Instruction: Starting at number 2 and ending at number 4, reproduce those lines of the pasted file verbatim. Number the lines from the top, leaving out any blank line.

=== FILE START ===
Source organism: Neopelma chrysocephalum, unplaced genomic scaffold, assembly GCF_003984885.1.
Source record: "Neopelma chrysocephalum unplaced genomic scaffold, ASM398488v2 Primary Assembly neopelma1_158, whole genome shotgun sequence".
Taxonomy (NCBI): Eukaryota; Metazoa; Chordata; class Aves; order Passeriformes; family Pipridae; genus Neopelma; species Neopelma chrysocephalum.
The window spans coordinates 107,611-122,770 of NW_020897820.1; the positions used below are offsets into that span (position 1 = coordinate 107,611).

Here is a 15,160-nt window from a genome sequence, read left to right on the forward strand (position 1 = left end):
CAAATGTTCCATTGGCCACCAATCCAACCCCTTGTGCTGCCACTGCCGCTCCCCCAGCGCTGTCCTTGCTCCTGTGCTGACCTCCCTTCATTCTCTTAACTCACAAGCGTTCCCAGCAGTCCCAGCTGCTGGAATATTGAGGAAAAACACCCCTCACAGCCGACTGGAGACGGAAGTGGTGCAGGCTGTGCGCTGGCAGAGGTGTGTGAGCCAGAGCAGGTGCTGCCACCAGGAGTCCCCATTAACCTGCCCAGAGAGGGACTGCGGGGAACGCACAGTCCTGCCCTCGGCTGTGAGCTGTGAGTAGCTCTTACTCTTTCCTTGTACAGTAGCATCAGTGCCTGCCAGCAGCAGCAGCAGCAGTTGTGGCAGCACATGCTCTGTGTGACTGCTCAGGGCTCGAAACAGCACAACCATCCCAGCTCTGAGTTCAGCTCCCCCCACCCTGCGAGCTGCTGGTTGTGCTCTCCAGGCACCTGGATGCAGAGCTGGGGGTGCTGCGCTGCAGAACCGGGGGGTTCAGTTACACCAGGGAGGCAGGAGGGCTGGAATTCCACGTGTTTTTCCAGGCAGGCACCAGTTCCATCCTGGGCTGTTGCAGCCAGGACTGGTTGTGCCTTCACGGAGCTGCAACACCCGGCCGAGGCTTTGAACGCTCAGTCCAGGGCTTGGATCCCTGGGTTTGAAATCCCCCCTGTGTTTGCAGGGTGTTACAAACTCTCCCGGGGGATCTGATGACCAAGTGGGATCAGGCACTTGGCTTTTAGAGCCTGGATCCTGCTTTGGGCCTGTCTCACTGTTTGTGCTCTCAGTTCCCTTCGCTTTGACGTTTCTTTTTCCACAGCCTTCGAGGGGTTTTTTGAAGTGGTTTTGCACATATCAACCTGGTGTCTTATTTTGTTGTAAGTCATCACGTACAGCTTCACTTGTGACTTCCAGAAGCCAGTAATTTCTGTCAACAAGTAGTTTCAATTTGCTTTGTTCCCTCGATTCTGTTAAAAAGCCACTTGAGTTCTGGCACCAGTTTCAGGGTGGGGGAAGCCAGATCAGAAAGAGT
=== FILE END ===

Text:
Source record: "Neopelma chrysocephalum unplaced genomic scaffold, ASM398488v2 Primary Assembly neopelma1_158, whole genome shotgun sequence".
Taxonomy (NCBI): Eukaryota; Metazoa; Chordata; class Aves; order Passeriformes; family Pipridae; genus Neopelma; species Neopelma chrysocephalum.
The window spans coordinates 107,611-122,770 of NW_020897820.1; the positions used below are offsets into that span (position 1 = coordinate 107,611).